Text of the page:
ArtsAutosBooksBusinessEducationEntertainmentFamilyFashionFoodGamesGenderHealthHolidaysHomeHubPagesPersonal FinancePetsPoliticsReligionSportsTechnologyTravel

Airline safety – the facts and the numbers

Updated on March 12, 2012
Source

In the United States, there are two main agencies tasked with airline safely issues. One of these is the Federal Aviation Administration (FAA). As part of the Department of Transportation, the FAA is responsible for the regulation and oversight of all aspects of civil aviation.

While the FAA generally is making decisions with the goal of preventing accidents, the National Traffic Safety Board (NTSB) steps in after an accident has occurred. As an independent federal agency, their function is to investigation transportation accidents, determine the cause, and make recommendations to prevent future accidents. Since its creation in 1967, the NTSB has investigated over 124,000 accidents in the United States and around the world. It maintains an extensive database of these accidents and their findings.

Source

How are aircraft accidents defined?

In order to understand accident statistics, first it’s important to now how the NTSB defines an accident, as well as how they count them. The NTSB divides what are termed ‘aviation incidents’ into 3 categories: near mid-air collisions, incidents, and aircraft accidents.

A near mid-air collision is the least serious. This is any incident that could have resulted in a collision, but no injury or property damage occurred. This would include any instance when there is less than 500 feet between aircraft, or when a flight crew member reports a collision hazard.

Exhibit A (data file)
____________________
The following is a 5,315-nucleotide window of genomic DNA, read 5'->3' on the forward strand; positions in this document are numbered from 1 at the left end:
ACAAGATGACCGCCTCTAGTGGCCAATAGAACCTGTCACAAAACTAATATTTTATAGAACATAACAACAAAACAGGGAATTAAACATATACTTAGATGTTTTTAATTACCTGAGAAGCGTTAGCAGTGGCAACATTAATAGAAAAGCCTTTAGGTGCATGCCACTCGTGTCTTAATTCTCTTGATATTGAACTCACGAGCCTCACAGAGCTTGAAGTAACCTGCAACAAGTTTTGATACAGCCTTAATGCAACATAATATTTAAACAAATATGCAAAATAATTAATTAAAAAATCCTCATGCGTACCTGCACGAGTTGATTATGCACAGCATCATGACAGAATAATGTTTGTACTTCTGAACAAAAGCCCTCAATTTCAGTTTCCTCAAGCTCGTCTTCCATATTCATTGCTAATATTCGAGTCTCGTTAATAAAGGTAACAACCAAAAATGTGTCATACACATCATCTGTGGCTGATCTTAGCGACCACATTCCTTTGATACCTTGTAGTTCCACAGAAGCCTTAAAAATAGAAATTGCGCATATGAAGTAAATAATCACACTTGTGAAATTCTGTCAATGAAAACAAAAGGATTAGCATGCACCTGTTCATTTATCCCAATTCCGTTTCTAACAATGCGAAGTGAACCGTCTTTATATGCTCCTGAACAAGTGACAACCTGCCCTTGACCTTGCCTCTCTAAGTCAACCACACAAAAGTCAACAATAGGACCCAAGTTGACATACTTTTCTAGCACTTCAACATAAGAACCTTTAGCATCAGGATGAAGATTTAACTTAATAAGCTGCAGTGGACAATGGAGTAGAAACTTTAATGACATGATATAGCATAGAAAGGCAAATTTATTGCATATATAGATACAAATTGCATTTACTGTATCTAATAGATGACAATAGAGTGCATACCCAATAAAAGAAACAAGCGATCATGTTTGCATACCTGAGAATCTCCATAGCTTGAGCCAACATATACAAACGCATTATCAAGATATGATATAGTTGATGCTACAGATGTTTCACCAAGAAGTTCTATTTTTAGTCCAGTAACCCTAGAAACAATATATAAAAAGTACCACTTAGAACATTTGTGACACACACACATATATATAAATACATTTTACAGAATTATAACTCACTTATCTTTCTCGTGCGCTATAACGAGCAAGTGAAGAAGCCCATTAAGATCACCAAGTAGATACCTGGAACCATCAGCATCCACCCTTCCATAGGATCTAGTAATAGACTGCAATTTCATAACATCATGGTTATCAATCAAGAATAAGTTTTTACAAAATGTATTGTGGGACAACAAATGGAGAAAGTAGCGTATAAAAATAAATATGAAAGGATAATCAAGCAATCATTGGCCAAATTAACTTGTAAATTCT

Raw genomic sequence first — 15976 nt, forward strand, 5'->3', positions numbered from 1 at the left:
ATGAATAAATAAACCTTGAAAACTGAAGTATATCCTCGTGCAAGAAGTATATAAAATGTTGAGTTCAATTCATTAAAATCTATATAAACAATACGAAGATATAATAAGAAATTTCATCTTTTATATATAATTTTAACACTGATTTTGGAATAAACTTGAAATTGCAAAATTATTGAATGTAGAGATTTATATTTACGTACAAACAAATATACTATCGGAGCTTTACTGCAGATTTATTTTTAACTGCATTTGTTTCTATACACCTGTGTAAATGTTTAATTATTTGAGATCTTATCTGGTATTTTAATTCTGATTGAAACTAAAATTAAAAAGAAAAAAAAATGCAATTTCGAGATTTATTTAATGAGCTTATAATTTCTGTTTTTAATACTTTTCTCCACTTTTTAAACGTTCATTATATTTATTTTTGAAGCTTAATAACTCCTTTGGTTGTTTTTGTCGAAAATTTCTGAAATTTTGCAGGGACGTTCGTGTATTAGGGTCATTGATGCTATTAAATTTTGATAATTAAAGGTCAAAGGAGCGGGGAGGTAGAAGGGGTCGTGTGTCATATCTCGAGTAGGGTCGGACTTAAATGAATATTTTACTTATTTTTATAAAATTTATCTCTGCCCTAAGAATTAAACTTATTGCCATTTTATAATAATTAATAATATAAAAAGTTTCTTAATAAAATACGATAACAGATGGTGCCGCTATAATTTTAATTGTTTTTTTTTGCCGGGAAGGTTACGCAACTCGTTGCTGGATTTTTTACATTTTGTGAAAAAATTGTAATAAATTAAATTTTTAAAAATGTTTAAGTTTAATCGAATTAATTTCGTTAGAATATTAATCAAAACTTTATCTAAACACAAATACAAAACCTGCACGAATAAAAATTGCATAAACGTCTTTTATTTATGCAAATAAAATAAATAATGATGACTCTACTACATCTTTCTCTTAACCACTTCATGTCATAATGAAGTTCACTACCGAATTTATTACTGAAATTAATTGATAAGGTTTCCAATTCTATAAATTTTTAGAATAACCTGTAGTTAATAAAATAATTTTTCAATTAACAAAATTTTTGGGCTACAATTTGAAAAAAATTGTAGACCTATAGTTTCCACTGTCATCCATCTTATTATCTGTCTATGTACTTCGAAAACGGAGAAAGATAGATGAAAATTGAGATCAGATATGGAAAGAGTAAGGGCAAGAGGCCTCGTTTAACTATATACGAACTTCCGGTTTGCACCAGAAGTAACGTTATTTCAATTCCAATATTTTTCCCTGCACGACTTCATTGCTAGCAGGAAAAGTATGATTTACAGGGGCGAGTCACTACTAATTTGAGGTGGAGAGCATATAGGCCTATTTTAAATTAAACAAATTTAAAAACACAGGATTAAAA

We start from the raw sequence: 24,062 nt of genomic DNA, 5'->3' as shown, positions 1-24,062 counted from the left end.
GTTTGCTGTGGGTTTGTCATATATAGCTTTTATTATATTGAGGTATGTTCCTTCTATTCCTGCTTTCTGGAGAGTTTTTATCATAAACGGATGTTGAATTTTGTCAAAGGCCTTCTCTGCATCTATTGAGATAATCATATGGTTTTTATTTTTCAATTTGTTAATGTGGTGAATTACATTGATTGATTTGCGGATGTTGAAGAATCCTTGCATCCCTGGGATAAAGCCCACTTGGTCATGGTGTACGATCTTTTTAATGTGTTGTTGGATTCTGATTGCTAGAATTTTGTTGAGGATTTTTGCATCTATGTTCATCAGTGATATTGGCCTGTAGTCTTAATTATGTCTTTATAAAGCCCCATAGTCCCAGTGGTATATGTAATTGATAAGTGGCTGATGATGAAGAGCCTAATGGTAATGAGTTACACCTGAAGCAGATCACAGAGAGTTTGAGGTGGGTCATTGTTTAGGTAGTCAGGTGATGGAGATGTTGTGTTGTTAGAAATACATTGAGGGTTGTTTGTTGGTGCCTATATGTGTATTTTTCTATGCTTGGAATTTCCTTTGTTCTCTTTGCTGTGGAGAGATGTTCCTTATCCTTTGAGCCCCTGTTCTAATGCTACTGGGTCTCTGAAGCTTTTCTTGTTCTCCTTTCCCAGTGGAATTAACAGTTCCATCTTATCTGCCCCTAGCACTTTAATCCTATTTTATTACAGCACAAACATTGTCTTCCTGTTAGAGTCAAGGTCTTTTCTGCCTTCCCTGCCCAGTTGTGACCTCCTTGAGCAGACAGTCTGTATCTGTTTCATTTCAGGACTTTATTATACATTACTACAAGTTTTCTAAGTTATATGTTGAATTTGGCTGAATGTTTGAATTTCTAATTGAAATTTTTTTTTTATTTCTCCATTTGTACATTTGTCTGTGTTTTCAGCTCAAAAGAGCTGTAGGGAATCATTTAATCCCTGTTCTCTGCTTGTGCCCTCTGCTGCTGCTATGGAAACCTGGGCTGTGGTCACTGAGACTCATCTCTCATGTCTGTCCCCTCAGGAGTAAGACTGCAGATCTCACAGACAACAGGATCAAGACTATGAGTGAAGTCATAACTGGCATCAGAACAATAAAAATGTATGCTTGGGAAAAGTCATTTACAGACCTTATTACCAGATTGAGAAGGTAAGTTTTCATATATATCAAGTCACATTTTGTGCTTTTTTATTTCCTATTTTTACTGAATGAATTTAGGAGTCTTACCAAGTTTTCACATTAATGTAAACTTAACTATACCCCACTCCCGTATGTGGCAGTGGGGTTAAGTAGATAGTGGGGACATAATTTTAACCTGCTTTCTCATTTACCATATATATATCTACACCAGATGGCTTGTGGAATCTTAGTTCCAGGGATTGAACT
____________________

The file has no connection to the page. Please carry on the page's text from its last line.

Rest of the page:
The most serious, of course, is the aircraft accident. In order to be counted as an accident, the incident must have occurred after any person has boarded an aircraft for a flight and before all people have left the plane, and the incident must involve either serious injury or death, or serious damage to the aircraft. Accidents are in turn broken down further into four levels of seriousness, from damage only to a major accident, which includes fatalities.

In the middle ground comes the incident. An incident is something that isn’t serious enough to reach accident level, but that affected or could have affected safety. For instance, if a small plane comes within a few hundred feet of an airliner, it would be classified as a near mid-air collision. But if that airliner turns steeply to avoid a collision, causing a passenger to fall and sprain an ankle, the event has now become an incident.

Source

How are accidents calculated?